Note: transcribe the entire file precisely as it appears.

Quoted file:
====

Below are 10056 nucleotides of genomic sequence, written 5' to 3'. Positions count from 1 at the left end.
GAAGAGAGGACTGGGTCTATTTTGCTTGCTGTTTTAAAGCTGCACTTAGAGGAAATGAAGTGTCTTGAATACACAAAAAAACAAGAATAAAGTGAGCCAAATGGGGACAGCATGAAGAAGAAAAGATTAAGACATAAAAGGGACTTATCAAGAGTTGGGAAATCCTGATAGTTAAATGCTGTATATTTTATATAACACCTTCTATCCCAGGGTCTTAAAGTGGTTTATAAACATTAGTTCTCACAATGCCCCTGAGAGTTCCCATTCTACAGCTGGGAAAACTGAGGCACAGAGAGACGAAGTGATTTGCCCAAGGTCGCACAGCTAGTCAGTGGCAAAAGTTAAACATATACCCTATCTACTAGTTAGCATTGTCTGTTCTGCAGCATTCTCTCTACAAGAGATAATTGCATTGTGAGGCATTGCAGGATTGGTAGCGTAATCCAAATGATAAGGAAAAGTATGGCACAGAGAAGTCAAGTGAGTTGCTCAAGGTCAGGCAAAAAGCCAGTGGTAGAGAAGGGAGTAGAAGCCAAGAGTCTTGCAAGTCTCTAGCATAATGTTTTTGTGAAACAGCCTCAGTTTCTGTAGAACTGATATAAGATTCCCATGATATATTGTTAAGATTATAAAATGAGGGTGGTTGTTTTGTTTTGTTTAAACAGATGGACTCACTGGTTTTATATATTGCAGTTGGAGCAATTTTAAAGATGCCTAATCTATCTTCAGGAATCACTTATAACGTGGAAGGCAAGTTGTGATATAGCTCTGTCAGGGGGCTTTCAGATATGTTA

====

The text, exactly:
Below are 10056 nucleotides of genomic sequence, written 5' to 3'. Positions count from 1 at the left end.
GAAGAGAGGACTGGGTCTATTTTGCTTGCTGTTTTAAAGCTGCACTTAGAGGAAATGAAGTGTCTTGAATACACAAAAAAACAAGAATAAAGTGAGCCAAATGGGGACAGCATGAAGAAGAAAAGATTAAGACATAAAAGGGACTTATCAAGAGTTGGGAAATCCTGATAGTTAAATGCTGTATATTTTATATAACACCTTCTATCCCAGGGTCTTAAAGTGGTTTATAAACATTAGTTCTCACAATGCCCCTGAGAGTTCCCATTCTACAGCTGGGAAAACTGAGGCACAGAGAGACGAAGTGATTTGCCCAAGGTCGCACAGCTAGTCAGTGGCAAAAGTTAAACATATACCCTATCTACTAGTTAGCATTGTCTGTTCTGCAGCATTCTCTCTACAAGAGATAATTGCATTGTGAGGCATTGCAGGATTGGTAGCGTAATCCAAATGATAAGGAAAAGTATGGCACAGAGAAGTCAAGTGAGTTGCTCAAGGTCAGGCAAAAAGCCAGTGGTAGAGAAGGGAGTAGAAGCCAAGAGTCTTGCAAGTCTCTAGCATAATGTTTTTGTGAAACAGCCTCAGTTTCTGTAGAACTGATATAAGATTCCCATGATATATTGTTAAGATTATAAAATGAGGGTGGTTGTTTTGTTTTGTTTAAACAGATGGACTCACTGGTTTTATATATTGCAGTTGGAGCAATTTTAAAGATGCCTAATCTATCTTCAGGAATCACTTATAACGTGGAAGGCAAGTTGTGATATAGCTCTGTCAGGGGGCTTTCAGATATGTTA